How Do You Add Google Mapping to Your Site?

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For websites that display content by location, mapping these locations is a necessary component expected by web consumers. Not only do consumers expect clickable markers and info-windows, but visitors to your website are also beginning to expect driving directions, waypoints, traffic, and weather. Two of the most popular mapping providers are Google and Mapquest and both companies provide a Javascript mapping solution which can be embedded into a web application written in any language. Both providers depend on locations designated as geocode points – the latitude and longitude pairing (i.e. 38.890789, -77.086634). At Segue Technologies, we have implemented numerous mapping solutions for our clients – usually utilizing the Google Maps Javascript API.




In order to get started, previous versions of Google mapping required a developer to register and obtain an API key. This is no longer required in v3, but is still encouraged by Google in order to monitor the application’s API usage. Google will start charging for usage after 25,000 map loads per day (see usage limits).

A Tutorial for Adding Mapping Capabilities

In the .Net environment, the mapping functionality should be encapsulated into a .net control (.ascx), allowing its reuse across multiple pages if required. But for this example, we will manipulate the mapping code directly within an .html file and follow along with the code sample provided below. To start, add a

tag within your html body and set the id. In the header section:

  1. Add a style css to set the height and width
  2. Add a script to access the Google API code (API key optional)
  3. Add a script to initialize the map

Please note that the sensor parameter of the Google API URL must be included and indicates whether this application uses a sensor (such as a GPS locator) to determine the user’s location. The init_map function contains all the functionality we will be adding to the map. First, the mapOptions variable contains the map’s properties, centering on our provided geocode plus the zoom level and map type. The map type is set to the road map, but other options are available here and also include Satellite, Hybrid, and Terrain. The map variable is constructed as a Google map, by passing in the map options property and by binding the variable to our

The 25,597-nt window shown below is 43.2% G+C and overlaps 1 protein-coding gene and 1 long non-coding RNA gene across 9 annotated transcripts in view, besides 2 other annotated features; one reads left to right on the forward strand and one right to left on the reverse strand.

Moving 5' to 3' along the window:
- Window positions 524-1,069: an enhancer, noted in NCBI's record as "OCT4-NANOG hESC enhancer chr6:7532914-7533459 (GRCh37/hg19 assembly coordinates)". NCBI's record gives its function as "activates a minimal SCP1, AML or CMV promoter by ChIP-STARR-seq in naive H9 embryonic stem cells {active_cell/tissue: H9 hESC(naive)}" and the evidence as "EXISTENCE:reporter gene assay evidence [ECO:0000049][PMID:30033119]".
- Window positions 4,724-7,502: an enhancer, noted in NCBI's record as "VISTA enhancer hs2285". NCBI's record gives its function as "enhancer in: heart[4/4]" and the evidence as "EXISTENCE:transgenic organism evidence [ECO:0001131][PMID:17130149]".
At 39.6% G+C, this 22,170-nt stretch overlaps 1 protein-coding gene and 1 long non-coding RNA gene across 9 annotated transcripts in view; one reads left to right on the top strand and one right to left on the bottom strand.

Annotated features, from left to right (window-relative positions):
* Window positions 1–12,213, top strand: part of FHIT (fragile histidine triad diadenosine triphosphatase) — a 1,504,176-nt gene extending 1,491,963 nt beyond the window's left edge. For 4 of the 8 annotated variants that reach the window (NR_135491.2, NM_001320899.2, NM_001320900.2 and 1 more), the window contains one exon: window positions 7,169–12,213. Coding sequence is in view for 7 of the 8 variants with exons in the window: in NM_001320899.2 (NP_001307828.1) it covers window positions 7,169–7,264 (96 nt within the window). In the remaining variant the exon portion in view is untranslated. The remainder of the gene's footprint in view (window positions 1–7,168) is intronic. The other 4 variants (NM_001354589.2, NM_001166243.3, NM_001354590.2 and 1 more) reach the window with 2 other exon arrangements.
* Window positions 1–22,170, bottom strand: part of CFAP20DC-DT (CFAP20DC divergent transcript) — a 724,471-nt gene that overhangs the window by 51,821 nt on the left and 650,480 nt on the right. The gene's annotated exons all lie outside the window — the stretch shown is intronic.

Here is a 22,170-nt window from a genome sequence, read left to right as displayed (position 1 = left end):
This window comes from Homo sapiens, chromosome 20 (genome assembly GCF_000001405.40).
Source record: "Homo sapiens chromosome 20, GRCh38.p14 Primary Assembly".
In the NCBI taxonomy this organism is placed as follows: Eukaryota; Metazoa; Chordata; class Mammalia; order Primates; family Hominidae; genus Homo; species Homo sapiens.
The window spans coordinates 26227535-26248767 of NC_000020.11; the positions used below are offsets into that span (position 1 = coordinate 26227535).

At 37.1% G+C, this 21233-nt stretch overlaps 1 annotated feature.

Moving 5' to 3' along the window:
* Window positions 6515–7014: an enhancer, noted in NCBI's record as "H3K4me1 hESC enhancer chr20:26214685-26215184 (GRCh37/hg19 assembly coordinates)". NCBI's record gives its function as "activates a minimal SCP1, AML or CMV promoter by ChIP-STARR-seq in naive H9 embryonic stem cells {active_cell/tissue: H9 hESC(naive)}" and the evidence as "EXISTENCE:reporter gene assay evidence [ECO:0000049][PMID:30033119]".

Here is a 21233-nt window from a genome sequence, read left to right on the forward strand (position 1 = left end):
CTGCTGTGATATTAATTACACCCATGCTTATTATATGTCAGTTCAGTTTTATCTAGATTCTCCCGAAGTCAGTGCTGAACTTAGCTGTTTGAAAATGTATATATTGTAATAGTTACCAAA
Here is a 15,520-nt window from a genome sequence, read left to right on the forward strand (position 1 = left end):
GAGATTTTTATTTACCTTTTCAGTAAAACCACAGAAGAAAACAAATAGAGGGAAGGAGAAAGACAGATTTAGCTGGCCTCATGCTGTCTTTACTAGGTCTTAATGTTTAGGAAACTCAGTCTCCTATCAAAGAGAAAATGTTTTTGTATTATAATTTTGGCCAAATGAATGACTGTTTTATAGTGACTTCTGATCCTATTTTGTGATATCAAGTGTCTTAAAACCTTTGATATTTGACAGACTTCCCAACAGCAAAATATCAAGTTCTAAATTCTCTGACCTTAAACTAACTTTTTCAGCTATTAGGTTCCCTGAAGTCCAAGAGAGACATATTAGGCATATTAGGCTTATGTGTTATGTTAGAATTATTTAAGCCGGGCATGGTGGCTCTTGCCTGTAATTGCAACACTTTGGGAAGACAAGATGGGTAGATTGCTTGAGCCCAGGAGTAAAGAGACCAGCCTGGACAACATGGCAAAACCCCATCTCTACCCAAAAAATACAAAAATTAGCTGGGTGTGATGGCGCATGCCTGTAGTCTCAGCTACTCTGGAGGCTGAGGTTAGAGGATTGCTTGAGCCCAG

element. The final step is to add a DOMListener event that waits until all the HTML elements on the page have been created and then calls the init_map function.

Adding Functionality

We now want to add actual functionality to the map such as markers and infoWindows. To add a marker, we declare a marker variable within our init_map function, using the map variable for the map property and setting the position property to the LatLng pointing to Segue’s Headquarters. At this point, we could add the standard Google marker icon, but that’s rather boring. Right? Instead, we will utilize a an icon from the Google maps mapfiles, and since Segue Technologies is located in the Navy League Building, we will use an anchor icon for our location (see the iconBase variable and icon and shadow properties).  We can also add a tooltip by setting the title property in the Marker constructor.

The infoWindow is just as straightforward. First, we create a variable to hold the content that will be displayed above the marker when the icon is clicked. This variable will contain html code so it can be styled like any other webpage using CSS styles or specific html tags. Plus, you can add hyperlinks navigating to other websites or for sending email. Once the contentString variable has been populated with html, then call the InfoWindow constructor, setting the content property with the contentString variable. Finally, we add a Listener event to raise the onClick event when the marker icon is clicked.

That’s it! A basic map with marker and infoWindow functionality and a working sample is available here. In a future post, we will expand on this example and add driving directions capabilities and traffic and weather layers to our application.